Zuma’s valuable lesson, or what state capture has taught us about South Africa and the world – Ivor Chipkin, Public Affairs Research Institute (PARI).
In early 2017 in the midst of what we argued was a ‘silent coup’ in South Africa, several colleagues and I published the Betrayal of the Promise report. The book is coming out next month, I believe. It is called ‘Shadow State: the politics of state capture’ with Wits University Press.
There we argued that ‘state capture’, the term that Thuli Madonsela had popularised when she was Public Protector, was more than simply a criminal enterprise perpetrated by former President Jacob Zuma and a network of family, friends and allies. Here I argue that the Zuma era was a response to the paradox of global power today.
When we started assembling documents and reports in the public domain, consulting court papers, affidavits, judgements and interviewing people, we started to notice several patterns.
In the first place, from 2012 there was a sudden flurry of activity in the State Owned Companies, starting with Transnet and Eskom. In 2010 Barbara Hogan was fired as minister of Public Enterprises and in November Malusi Gigaba was appointed in her place. Early the following year, Brian Molefe was made CEO of Transnet, despite that Cosatu warned of his close connections to the Gupta brothers. Then followed major industrial acquisition projects, starting with cranes and then locomotives. PARI has just completed a new study of Transnet to assist with the parliamentary enquiry starting soon. One of the alarming new discoveries is that the SOC used worker’s pensions as a hedge on some of its major deals.
Secondly, we noticed that after a very long period of stability there were dramatic changes in the number and mandate of government ministries and departments after 2009. Three new departments were established, 5 were split or divided, five changed their names and their functional mandates.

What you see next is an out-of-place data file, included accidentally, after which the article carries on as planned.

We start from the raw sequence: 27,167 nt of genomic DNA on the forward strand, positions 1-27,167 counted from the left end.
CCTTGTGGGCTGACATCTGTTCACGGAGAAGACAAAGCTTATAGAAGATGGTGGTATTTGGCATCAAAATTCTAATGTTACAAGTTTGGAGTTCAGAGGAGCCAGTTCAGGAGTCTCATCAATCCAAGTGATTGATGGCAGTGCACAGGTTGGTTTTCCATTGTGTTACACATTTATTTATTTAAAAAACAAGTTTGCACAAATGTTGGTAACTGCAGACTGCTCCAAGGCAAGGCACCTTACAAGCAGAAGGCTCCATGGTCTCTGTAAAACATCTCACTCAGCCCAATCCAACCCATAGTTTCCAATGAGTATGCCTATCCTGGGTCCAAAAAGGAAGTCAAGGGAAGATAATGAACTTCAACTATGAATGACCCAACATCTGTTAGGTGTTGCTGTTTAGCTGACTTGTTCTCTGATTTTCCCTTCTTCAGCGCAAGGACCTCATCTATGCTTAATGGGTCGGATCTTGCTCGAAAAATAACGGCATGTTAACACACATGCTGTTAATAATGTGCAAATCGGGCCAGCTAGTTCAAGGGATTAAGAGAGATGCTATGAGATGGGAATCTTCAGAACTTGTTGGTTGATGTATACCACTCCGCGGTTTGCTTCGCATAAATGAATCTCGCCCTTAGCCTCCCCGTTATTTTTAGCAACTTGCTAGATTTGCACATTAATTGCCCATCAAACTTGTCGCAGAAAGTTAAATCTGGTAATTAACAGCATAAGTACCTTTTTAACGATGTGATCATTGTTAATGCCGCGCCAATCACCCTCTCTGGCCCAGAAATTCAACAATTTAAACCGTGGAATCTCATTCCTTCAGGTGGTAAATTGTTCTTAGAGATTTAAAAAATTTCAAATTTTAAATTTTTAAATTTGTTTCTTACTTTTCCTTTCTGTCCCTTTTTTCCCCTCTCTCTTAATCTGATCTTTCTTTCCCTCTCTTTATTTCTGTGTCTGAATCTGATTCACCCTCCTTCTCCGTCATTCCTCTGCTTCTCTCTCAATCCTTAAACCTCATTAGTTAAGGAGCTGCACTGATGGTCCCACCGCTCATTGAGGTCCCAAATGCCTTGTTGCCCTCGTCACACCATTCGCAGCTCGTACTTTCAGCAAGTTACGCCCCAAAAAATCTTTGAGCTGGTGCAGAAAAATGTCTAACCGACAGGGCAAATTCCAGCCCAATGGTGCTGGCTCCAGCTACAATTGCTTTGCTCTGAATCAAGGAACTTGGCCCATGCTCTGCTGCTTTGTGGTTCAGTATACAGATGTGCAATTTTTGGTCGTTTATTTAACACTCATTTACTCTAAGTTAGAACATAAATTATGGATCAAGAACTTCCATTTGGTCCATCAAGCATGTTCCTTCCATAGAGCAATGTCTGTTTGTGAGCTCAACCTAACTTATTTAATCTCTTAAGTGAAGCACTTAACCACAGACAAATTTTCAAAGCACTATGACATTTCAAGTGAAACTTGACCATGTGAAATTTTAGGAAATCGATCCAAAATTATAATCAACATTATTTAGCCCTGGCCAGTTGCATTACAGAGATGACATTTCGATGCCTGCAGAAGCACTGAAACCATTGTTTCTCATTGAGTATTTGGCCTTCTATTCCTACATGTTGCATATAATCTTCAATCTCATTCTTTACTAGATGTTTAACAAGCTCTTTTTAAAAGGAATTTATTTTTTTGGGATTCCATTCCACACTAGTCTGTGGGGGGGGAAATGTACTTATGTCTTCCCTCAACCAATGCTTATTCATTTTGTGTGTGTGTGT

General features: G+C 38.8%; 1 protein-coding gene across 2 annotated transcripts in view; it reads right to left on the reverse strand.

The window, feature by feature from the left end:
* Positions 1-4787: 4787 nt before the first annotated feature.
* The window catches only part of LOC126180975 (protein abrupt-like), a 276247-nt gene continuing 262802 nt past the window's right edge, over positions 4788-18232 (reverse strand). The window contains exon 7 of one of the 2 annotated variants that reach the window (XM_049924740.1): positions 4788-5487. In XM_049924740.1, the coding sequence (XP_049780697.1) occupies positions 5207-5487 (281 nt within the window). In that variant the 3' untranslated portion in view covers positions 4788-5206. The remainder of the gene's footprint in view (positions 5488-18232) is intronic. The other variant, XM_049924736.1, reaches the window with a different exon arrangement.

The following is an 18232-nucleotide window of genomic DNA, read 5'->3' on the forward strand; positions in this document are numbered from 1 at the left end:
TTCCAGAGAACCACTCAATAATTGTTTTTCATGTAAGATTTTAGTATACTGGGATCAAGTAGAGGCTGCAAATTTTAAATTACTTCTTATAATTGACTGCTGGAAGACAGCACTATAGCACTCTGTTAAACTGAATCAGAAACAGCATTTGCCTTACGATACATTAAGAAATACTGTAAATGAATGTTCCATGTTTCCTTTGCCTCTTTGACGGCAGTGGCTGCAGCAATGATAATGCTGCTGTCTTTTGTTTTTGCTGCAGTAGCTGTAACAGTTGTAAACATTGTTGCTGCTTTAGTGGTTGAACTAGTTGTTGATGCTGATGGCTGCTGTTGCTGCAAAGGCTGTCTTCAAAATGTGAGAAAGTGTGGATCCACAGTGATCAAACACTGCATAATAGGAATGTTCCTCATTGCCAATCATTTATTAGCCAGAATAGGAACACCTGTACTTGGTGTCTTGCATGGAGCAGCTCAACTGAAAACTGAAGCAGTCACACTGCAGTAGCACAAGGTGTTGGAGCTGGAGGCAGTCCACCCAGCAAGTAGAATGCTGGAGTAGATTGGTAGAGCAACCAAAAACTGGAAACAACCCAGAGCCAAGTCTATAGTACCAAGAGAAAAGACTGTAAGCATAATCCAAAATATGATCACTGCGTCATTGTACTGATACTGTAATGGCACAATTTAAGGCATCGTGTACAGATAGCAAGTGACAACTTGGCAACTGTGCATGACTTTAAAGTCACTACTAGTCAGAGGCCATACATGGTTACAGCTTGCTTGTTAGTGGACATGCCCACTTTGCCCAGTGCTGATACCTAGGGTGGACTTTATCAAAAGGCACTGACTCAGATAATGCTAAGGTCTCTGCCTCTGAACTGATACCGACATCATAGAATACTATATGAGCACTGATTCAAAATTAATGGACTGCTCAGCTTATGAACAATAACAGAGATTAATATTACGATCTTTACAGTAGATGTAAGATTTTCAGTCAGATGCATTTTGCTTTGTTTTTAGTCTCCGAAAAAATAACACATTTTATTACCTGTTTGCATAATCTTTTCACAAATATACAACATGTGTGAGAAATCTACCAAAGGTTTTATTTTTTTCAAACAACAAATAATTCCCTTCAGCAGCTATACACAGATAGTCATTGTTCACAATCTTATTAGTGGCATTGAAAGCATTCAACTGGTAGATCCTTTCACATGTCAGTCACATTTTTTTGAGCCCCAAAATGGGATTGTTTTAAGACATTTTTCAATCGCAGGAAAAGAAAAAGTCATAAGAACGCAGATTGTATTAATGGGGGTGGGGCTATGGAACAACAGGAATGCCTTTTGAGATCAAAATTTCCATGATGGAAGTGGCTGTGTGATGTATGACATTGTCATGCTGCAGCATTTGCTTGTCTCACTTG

Thirdly, there was astonishing flux in the cabinet itself. When President Zuma fired Pravin Gordhan as Minister of Finance (again) on the 30th of March 2017, this was his eleventh cabinet reshuffle since he became President. In all he had made 126 changes to the national executive since 2009: 62 changes to ministerial positions, 63 changes to deputy ministerial positions and one change to the deputy presidency.
Fourthly, starting in 2014, serious purges began at several key state institutions, beginning with the South African Revenue Services (SARS). In September 2014 Tom Moyane was appointed Commissioner of the South African Revenue Services. The story is by now familiar, though it is worth recalling some of its highlights. A dodgy intelligence dossier appeared alleging that Ivan Pillay, Johan Van Loggerenberg and others were part of ‘rogue unit’ at the agency, that they were involved in illegal spying and other outlandish activity – even running a brothel. The report and the subsequent KPMG ‘investigation’ were used to purge the agency’s capable, independent and honest leadership. In 2015 a similar pattern of events crippled the Hawks. Dodgy intelligence dossiers appeared implicating senior Generals and eventually Anwar Dramat, the head of the organisation, in illegal activities. Again these claims were used to remove them. Likewise, the independence of National Prosecuting Authority was crippled. Taken together, between 2014 and 2015 the criminal justice system was destabilized.
Fifthly, it was being reported and we were increasingly hearing from interviews that cabinet processes were in disarray – the cabinet memo system was being observed in the breach – and that key issues, like the proposal to build Nuclear Power Stations, were not being discussed in those forums. Key decisions were being taken elsewhere.
Finally, Mcebisi Jonas had come forward in 2016 to report that he was offered the position of Finance Minister, not by the President, but by the Guptas at their home in Saxonwold.
It seemed that key matters of state were being decided there. The extent of the shift of power away from political institutions of the constitution, of government and even of the ruling African National Congress were revealed in the Gupta Leaks. They showed that even administrative tasks were being performed in the shadow state.
Taken together, we argued the Zuma administration had turned against the constitutional state, that this turn represented a silent coup and that it was working to establish a parallel and informal system of government that we called the shadow state.